For a holiday respite, I’m devoting my Friday posts through December and into January to recounting a trip I took to Venice in 2007. Using photos and notes from the trip, I’m highlighting the urbanist issues of day-to-day life in what may be the most famous car-free city in the world.
My topic for today is Venetian front doors and entries.
In “Pocket Neighborhoods: Creating Small-Scale Community in a Large-Scale World”, author Ross Chapin writes about the transition between sidewalks and front doors. He argues that the change from public space to private space should be signaled using landscaping, variation in pavement types, and front porches.
I found his argument reasonable and insightful. When my wife and I recently made adjustments to our frontyard, we incorporated some of his ideas and were pleased with the result. We prefer how we sense the transition and we note that pedestrians react to the frontyard differently than before. They’ve become more engaged with the fountain and the seasonal blooms, but not in a way that interferes with our privacy.
With that confirmation of Chapin’s thoughts about the public to private transition, it’s interesting to look back at the front doors of Venice, a subject that had begun to fascinate me seven years ago.
In the absence of the typical configuration of street and sidewalk, there is far less physical separation between public and private uses in Venice. The first photo above is of a front door directly off the San Silvestre vaporetto stop. There was sufficient room for passengers so that no one needed to stand too near the door, but it is still odd to contemplate the equivalent of an American front door exiting into a queue of passengers awaiting a bus.
And many, perhaps most, Venetian front doors directly adjoin narrow pedestrian ways. One is likely, upon opening a front door, to find a stranger within a couple of feet. That was certainly true for the front door of the building that contained apartment I rented.
Despite this adjacency of front door to public space, Venetians have found ways, using door materials, door behavior, architecture, and interior design to frame the transition from public to private. The solutions may provide insights that can be used for in urbanist projects.
To begin, all Venetian front doors have solidness. Not all are maintained as well as might be hoped, but all make a statement that what goes on behind them is strictly private.
Next, Venetians don’t linger in the front door. They slip in and out quickly. If they want to chat with a neighbor, the door remains closed until the conversation is complete. Nor are doors ever left open for ventilation.
Last, even during the brief instant that a door is open, little can be seen of the interior of the home. (It wasn’t that I was being creepy, but over two weeks of wandering the city I got a few lucky glances.) Even when the front door of one of the grand houses is open, the view was typically an unadorned entry, painted in a neutral shade such as deep tan, and without any artwork in sight. There was no hint of the life within.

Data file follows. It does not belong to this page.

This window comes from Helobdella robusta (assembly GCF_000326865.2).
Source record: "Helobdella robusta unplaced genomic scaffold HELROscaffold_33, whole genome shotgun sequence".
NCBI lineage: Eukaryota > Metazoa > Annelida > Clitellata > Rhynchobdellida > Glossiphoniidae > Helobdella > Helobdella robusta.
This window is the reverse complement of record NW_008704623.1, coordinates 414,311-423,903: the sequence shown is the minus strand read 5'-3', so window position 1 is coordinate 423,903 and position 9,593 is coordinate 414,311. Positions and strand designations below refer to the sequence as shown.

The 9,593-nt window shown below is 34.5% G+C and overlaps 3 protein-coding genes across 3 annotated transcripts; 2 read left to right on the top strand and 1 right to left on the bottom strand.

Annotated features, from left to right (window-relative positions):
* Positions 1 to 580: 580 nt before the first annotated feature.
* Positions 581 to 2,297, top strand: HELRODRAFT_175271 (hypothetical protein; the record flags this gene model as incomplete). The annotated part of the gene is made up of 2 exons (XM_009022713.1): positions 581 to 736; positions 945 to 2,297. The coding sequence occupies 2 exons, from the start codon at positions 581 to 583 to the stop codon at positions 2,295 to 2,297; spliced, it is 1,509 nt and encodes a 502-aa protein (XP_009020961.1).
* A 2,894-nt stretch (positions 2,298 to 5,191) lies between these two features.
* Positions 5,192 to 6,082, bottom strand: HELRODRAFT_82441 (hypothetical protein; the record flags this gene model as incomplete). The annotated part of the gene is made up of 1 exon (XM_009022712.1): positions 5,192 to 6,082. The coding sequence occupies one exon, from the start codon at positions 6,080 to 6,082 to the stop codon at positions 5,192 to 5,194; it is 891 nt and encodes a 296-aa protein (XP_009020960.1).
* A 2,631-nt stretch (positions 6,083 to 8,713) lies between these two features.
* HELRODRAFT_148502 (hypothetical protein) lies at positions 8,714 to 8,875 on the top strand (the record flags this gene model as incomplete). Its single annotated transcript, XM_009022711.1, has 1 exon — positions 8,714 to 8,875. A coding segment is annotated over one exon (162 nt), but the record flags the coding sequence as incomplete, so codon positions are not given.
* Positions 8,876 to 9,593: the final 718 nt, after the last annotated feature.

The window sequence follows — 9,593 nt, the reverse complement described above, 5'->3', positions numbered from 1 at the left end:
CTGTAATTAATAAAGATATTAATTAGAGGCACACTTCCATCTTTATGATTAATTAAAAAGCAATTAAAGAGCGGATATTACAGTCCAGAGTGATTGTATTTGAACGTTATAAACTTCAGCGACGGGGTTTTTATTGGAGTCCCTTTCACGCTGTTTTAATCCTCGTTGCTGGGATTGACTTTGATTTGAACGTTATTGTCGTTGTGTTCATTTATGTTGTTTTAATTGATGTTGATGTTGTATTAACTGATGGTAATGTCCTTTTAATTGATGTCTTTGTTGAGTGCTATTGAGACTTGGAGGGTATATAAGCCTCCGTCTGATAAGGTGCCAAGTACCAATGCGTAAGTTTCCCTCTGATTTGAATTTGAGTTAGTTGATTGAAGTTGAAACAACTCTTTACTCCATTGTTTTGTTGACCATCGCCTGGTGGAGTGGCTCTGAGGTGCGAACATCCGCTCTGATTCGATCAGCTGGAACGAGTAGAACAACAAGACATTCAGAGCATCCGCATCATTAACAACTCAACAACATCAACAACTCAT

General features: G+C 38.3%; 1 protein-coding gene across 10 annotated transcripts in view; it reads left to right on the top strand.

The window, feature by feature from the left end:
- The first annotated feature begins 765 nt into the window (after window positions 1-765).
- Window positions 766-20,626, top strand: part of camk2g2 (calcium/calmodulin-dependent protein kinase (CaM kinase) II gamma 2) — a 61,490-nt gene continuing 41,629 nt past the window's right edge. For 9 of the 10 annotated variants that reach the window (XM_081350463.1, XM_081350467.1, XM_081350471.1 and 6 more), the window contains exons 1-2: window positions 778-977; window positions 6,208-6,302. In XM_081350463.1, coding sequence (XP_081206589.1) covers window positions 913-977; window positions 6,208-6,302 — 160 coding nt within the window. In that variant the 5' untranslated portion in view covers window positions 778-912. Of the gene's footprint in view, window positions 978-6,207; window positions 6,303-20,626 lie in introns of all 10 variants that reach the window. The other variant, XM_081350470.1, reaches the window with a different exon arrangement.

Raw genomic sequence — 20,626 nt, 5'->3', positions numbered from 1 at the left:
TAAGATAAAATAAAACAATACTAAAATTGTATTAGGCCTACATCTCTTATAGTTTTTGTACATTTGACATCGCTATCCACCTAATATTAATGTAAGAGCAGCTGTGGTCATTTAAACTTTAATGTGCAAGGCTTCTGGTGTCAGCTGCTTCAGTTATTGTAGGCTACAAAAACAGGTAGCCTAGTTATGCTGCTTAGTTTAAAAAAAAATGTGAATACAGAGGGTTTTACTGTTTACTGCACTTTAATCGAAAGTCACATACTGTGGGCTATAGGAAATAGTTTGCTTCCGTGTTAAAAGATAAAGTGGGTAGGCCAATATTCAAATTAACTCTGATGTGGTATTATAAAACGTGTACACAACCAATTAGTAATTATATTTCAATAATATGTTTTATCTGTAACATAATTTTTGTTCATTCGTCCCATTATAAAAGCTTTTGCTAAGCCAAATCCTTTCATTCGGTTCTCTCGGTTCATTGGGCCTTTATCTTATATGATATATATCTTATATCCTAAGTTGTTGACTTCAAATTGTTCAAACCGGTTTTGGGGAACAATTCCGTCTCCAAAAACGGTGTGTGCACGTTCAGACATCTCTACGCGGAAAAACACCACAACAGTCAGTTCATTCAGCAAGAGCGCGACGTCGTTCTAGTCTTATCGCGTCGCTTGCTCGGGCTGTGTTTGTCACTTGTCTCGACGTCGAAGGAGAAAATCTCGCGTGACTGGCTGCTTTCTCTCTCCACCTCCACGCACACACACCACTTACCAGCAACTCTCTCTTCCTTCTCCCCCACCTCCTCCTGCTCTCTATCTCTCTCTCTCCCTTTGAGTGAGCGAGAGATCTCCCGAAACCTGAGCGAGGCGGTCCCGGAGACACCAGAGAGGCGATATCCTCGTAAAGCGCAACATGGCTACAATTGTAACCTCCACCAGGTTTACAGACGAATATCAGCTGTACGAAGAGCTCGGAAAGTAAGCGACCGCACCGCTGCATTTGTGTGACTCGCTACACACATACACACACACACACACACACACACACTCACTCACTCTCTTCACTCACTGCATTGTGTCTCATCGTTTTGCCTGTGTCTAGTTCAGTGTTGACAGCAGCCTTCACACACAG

So, how do I think these elements of Venetian front doors should be applied to front doors in American urbanism?
Heavy and solid front doors are always a fine concept. They’re a good way to connote privacy and security.
The front door behavior of the Venetians seems cold and unwelcoming. Even if we don’t choose to invite our neighbors inside, standing in an open door to chat seems more convivial than not unlocking the door until the conversation is complete.
I really like having the life of the apartment not quite visible from the front door. There have been times in my life when a job forced me to knock on the doors of strangers. From those experiences, I found it unpleasant to have the first view through an opening door be of a squalling infant in a high chair or an indolent youth watching MTV while popping M&Ms. There are times when a little privacy can be a good thing.
But I find the neutral appearance of Venetian entries to be underwhelming. I don’t need to see an original Picasso sketch hanging on the wall, but a touch of color or an interesting wall angle would show a little personality. I’d like to know whether the inhabitants are pale green or burnt orange folks.
Venetians have adapted to a unique set of urban circumstances. And in those adaptations there are concepts that can be applied to American urbanism.
As always, your questions or comments will be appreciated. Please comment below or email me. And thanks for reading. - Dave Alden (firstname.lastname@example.org)